Design Wire October 2018

Whitten Architects
Maine Coast Heritage Trust. Photo by Matt Cosby
Paul Naron

Whitten Architects, a Portland-based architecture firm that has been in business for more than 30 years has recently expanded their leadership team. Joining founder Rob Whitten as principal is Russ Tyson, who has been a member of the Whitten team since 2007, as well as Jessie Carroll, who joins the leadership team as associate principal after more than five years with the firm. Tyson is a member of the American Institute of Architects (AIA), is on the board of the Portland Society for Architecture, and has been instrumental in the success and steady growth of Whitten Architects over the past ten years. Carroll is an adjunct faculty member at University of Maine–Augusta and is on the AIA Maine board of directors. She brings knowledge about the extensive world of urban architecture from working at several Boston-based architecture firms. Whitten Architects focuses exclusively on residential design and has won a number of awards since its inception in 1986.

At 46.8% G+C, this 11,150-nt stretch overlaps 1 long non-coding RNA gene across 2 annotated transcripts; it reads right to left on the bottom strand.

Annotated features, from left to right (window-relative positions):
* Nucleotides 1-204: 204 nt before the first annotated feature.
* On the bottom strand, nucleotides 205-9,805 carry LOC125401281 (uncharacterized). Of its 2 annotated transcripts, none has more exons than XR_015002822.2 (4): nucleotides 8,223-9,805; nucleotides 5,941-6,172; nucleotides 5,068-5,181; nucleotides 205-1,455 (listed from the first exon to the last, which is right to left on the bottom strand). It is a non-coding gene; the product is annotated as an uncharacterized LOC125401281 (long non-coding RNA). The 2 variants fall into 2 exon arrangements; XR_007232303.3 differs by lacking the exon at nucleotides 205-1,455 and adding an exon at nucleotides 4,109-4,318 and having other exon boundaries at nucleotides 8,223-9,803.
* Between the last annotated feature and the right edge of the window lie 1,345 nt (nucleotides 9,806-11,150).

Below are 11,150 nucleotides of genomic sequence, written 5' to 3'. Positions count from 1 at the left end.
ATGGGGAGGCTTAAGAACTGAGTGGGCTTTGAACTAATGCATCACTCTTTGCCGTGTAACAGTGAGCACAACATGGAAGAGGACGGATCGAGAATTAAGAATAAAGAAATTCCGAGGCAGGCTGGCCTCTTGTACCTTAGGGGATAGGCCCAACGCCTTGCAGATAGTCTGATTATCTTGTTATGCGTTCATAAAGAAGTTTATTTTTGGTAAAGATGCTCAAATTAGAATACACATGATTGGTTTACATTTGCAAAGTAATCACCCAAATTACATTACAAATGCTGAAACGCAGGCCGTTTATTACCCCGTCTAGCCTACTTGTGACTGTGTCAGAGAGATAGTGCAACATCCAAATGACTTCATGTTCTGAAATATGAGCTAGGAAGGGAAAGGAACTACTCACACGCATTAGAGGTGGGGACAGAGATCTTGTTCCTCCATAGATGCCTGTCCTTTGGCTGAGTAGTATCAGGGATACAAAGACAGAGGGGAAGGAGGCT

Plans for two large-scale housing units have been approved by the South Portland Planning Board. The first building will be constructed on the site of the former Saint John the Evangelist Church and will create more than 40 affordable units. The second building will house over 250 market-rate apartments located at 450 Clarks Pond Parkway near the Maine Mall. Rent for the 40-unit building will range from $770 to $1,081 a month and will be based on income; rent for the units at Clark’s Pond Parkway will range from $1,100 to $1,500 a month. Construction is slated to begin next fall and be completed by fall 2020.

New Gen Ventures is committed to the environment and efficiency for guests, and this commitment is on display in the new South Portland Home2 Suites hotel. The building is equipped with a cogeneration heating system, in which gas-powered heat regenerates and provides much of the energy for the building. Outdoor sidewalks are heated and require less salt in the winter months, and an underground water filtration system treats runoff from the parking lot. New Gen Ventures stresses sustainability in all of its hotels and actively works to reduce waste. Home2 Suites opened in July and is the first of its kind in New England.